Kai Ryssdal: On now to weird coincidence number two on this Lehman anniversary, which is that today of all days the world's leading central banks woke up and said to themselves, 'hey, maybe it's not such a good idea for Greece to go under.'
The U.S. Federal Reserve, the European Central Bank, the Bank of Japan and the central banks of England and Switzerland have decided to plow billions of U.S. dollars into the European banking system.
From London, Marketplace's Stephen Beard reports.
Stephen Beard: Remember the credit crunch, when the subprime crisis blew up and banks stopped lending to each other? It's what did for Lehman Brothers. Well, economist Andrew Hilton says the credit crunch is making a comeback -- in Europe.
Andrew Hilton: European banks are short of dollars. They would normally turn to their American counterparts to borrow dollars. And their American counterparts are suddenly not picking up the phone.
American banks are getting jumpy, wondering which European institutions will get hammered if Greece defaults.
European banks need dollars. It is the world's number one currency. Today's move will help. The world's top five central banks are offering huge dollar loans between now and the end of year.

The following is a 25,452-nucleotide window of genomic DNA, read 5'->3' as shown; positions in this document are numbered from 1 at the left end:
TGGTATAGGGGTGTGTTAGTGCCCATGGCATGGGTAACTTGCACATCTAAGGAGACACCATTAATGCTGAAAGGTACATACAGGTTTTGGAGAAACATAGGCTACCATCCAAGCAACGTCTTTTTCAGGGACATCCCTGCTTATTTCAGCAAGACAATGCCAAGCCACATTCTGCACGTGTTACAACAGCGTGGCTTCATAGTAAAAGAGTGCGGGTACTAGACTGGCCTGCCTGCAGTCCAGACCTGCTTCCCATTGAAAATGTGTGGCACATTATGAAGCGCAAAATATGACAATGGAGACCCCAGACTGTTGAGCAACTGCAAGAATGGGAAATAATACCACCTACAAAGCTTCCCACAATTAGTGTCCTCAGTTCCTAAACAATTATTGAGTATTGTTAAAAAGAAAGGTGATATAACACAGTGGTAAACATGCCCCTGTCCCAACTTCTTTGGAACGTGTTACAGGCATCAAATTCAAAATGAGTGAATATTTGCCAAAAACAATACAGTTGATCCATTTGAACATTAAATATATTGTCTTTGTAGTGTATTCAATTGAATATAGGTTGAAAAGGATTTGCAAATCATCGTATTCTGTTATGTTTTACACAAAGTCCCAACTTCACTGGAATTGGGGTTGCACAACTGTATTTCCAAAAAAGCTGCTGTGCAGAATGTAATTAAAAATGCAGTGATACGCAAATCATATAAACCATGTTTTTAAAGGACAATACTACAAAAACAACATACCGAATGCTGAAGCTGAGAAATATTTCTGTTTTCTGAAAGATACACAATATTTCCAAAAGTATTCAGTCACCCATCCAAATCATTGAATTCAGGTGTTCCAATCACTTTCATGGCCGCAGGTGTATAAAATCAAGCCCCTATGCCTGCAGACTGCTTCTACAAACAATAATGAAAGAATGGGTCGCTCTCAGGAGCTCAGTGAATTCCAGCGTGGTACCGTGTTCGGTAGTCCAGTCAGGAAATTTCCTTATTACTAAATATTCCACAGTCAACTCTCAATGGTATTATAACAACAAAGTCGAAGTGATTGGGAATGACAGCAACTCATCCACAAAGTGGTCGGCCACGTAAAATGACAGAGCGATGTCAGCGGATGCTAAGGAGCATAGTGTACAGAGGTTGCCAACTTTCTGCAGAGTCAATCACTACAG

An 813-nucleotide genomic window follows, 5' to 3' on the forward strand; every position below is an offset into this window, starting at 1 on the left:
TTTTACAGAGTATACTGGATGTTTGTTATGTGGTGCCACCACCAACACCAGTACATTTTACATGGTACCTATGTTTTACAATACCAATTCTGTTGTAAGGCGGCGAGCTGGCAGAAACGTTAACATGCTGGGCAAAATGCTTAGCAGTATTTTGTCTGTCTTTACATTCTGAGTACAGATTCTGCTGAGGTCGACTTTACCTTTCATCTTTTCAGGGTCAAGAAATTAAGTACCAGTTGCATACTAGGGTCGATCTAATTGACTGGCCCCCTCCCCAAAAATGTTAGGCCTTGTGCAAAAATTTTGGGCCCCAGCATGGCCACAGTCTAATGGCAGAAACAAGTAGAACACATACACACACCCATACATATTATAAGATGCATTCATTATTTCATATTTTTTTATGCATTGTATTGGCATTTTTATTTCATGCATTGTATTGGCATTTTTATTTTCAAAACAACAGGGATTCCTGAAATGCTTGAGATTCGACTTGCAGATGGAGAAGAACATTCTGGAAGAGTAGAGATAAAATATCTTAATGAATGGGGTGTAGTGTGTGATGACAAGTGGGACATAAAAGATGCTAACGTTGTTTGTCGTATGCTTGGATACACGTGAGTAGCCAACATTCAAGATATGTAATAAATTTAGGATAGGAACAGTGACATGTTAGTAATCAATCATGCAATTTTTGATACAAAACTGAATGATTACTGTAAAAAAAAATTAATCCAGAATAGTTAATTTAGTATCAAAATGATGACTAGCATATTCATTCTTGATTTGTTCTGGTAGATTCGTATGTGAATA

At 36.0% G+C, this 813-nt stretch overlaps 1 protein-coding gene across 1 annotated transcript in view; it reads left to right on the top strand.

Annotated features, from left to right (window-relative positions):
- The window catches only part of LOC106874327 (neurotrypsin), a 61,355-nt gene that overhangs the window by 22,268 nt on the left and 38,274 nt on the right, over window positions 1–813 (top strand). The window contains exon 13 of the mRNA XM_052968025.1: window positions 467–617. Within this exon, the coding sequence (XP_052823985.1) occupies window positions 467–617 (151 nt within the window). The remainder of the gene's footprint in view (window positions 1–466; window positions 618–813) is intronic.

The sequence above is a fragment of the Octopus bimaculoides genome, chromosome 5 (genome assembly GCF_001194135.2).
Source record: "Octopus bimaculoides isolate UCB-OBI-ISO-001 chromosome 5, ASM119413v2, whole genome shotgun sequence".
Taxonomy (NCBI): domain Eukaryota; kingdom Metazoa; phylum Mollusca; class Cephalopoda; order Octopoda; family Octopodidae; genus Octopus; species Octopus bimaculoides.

Neil MacKinnon is with VTB Capital.
Neil MacKinnon: This will go some way to removing the threat of a Lehman-type crisis and potential volatility and instability in the eurozone banking system.
But banking analyst Peter Thal Larsen says it won't stop Greece, Portugal or Spain from defaulting, or some European banks from going bust.
Peter Thal Larsen: What we will have to find out over the next few months is whether these banks actually have enough capital to support the losses that may be coming down the track in the eurozone.
Investors liked the move -- European banks stocks soared. But the skeptics point out that the central banks have done this before -- after the Lehman collapse -- and it didn't stop the world lurching into recession.
In London, I'm Stephen Beard for Marketplace.